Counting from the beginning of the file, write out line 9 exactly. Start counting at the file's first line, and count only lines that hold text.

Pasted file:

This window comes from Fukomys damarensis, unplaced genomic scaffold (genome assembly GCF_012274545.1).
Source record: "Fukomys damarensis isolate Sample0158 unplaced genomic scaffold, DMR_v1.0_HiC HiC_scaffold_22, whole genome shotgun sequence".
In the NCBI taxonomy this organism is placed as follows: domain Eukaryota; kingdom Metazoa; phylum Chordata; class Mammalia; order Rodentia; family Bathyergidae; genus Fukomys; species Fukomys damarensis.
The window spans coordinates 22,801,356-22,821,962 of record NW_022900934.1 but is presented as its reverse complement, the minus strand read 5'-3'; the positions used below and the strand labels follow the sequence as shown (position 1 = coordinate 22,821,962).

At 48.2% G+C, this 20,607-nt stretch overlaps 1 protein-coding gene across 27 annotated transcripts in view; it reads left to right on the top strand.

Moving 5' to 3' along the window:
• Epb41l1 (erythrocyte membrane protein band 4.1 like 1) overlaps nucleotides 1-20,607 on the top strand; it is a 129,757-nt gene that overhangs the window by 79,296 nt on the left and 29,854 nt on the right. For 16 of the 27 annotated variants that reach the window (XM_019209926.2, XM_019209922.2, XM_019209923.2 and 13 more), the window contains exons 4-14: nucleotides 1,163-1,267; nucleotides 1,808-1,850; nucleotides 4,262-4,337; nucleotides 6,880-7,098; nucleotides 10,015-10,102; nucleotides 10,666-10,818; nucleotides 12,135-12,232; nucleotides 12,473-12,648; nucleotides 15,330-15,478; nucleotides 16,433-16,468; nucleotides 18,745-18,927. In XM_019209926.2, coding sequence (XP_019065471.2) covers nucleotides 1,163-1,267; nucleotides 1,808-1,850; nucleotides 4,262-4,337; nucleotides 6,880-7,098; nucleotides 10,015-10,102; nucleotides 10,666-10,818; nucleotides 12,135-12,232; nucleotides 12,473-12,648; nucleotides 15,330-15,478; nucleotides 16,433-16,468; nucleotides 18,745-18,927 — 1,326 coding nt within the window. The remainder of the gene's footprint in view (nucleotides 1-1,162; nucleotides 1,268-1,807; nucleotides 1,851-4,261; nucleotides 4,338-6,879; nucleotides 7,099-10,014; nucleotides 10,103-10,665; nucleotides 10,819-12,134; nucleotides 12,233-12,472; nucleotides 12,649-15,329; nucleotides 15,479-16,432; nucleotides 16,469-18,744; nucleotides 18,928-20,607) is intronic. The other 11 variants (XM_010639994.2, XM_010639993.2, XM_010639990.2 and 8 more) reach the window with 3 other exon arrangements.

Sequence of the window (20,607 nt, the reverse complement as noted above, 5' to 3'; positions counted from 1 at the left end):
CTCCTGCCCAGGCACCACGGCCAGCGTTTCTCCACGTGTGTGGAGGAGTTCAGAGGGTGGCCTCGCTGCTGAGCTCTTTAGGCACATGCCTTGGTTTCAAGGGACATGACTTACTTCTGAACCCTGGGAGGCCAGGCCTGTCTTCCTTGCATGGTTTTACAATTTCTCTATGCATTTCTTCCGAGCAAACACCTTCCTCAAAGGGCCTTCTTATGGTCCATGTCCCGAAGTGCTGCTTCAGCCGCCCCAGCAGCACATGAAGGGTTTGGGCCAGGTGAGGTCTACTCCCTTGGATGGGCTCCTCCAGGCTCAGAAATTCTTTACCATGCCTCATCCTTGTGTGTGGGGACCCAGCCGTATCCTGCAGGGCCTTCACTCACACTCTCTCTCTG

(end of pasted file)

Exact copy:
CTCCTGCCCAGGCACCACGGCCAGCGTTTCTCCACGTGTGTGGAGGAGTTCAGAGGGTGGCCTCGCTGCTGAGCTCTTTAGGCACATGCCTTGGTTTCAAGGGACATGACTTACTTCTGAACCCTGGGAGGCCAGGCCTGTCTTCCTTGCATGGTTTTACAATTTCTCTATGCATTTCTTCCGAGCAAACACCTTCCTCAAAGGGCCTTCTTATGGTCCATGTCCCGAAGTGCTGCTTCAGCCGCCCCAGCAGCACATGAAGGGTTTGGGCCAGGTGAGGTCTACTCCCTTGGATGGGCTCCTCCAGGCTCAGAAATTCTTTACCATGCCTCATCCTTGTGTGTGGGGACCCAGCCGTATCCTGCAGGGCCTTCACTCACACTCTCTCTCTG